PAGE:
Leadership, Identity and Institutions
We are a research micro-community of the Winston Center for Leadership and Ethics consisting of Boston College doctoral students and faculty who study the intersection of Leadership, Identity and Institutions. Collectively, our work examines a diverse array of leadership processes and practices through the primary lenses of identity and institutional theories. Across our different research projects, we examine leadership dynamics, as well as their antecedents and effects, particularly as they relate to organizational identity; organizational members' identification, the institutionalization of organizational values, meaning and purpose, and network ties and structures. We use qualitative and quantitative methods that analyze a variety of data, including organizational interviews and discourse, archival texts, symbols and artifacts, historical narratives, surveys of individuals' attitudes, behaviors, and structured networks of relationships. Studying how leadership affects both change and persistence in organizations and institutions is a core theme.
Current members include: Mamta Bhatt, Rick Cotton, Rich DeJordy, Mary Ann Glynn, Ryan Raffaeli, Laura Singleton, Lee Watkiss, Dan Halgin (emeritus), and Ian Walsh (emeritus). For more information, please contact Rich DeJordy, the 2007-08 Doctoral Fellow for the Winston Center for Leadership and Ethics, at email@example.com. A brief description of our members and their research interests follows.
Mamta Bhatt is a doctoral student in the Organization Studies department at Boston College. Her primary research interests include identity and identification, boundaries and boundary management, and non-traditional work arrangements such as contingent work. Her dissertation explores relational identity construction in contingent workers who often straddle through insider-outsider boundaries at the client site. It is a qualitative study in which Mamta investigates how consultants’ perception of insider-outsider boundary at the client site relates with their relational identity vis-à-vis the client employees. The findings of this study will have implications for leadership in such settings, particularly in informing project leader's decisions regarding staffing and deployment, team orientation, and handling client relationships.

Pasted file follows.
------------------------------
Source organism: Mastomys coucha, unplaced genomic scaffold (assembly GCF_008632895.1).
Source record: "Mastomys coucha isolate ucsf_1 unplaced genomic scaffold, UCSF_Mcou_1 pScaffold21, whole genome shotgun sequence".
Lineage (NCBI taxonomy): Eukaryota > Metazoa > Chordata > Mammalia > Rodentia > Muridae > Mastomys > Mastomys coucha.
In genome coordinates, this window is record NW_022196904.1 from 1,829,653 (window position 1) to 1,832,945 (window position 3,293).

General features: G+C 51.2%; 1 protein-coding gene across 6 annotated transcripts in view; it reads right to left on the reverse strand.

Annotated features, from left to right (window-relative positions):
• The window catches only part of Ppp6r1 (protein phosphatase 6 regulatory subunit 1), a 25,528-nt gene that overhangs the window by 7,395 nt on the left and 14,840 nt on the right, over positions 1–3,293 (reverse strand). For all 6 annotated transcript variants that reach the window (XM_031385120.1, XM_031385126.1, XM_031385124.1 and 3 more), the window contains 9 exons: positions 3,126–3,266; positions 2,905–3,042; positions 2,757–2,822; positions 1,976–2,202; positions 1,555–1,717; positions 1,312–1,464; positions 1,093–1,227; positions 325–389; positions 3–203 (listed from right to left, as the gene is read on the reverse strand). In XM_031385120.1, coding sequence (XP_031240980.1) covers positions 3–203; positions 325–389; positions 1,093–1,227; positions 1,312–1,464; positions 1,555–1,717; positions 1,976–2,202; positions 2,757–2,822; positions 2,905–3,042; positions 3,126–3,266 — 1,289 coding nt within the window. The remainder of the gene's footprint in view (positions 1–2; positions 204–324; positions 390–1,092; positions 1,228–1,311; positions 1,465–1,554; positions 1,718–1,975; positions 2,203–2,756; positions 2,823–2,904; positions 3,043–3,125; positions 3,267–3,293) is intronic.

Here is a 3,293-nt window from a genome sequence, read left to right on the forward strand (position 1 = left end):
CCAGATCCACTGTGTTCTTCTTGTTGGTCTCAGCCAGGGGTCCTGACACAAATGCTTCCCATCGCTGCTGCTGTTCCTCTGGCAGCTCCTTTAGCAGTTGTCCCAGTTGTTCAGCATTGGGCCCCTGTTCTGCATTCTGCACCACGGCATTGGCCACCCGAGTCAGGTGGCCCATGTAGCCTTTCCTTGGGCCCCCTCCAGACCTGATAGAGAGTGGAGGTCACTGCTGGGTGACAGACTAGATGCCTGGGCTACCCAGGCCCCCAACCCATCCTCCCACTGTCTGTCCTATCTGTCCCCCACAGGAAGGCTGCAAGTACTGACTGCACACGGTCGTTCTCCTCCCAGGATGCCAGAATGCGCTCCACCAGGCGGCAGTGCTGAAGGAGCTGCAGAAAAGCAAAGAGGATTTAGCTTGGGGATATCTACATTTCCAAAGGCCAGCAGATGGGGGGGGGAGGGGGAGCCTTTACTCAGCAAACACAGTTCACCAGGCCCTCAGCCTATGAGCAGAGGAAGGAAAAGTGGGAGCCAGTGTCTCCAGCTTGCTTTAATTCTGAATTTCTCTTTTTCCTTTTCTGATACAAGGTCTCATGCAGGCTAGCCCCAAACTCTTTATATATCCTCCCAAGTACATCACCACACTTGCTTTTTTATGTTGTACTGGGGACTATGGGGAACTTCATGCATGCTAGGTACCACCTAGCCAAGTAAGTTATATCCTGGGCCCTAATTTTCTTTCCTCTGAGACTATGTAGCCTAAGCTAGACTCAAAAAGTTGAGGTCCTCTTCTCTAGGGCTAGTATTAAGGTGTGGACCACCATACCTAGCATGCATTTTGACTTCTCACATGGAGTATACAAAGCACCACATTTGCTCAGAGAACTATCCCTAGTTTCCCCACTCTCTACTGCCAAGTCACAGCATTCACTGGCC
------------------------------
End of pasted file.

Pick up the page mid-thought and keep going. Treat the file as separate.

Rick Cotton is a 3rd year doctoral student whose research is primarily at the intersection of careers and postitive organizational scholarship, with a particular focus on developmental networks of persons to whom focal individuals ascribe career and psychosocial support in their quest for identity and extraordinary career achievement. His current research project focuses on analyzing the most important relationships of several groups of leaders inducted into halls of fame from different industries. Data collection and analyses are currently underway.
Rich DeJordy is a PhD Candidate in Boston College's Organization Studies Department. His research is in social conformity, focusing particularly on contextual, network, and identity based mechanisms. In particular, his recent research has focused on institutional theory and agency in institutional contexts. His dissertation focuses on why and how leaders act as guardians of the values embedded in institutional arrangements, especially when they are contested. He is also co-author, with Mary Ann Glynn, of "Leadership Through an Organizational Behavior Lens: A Look at the Last Half-Century of Research," to be presented at the HBS Colloquium Leadership: Advancing an Intellectual Discipline, June, 2008.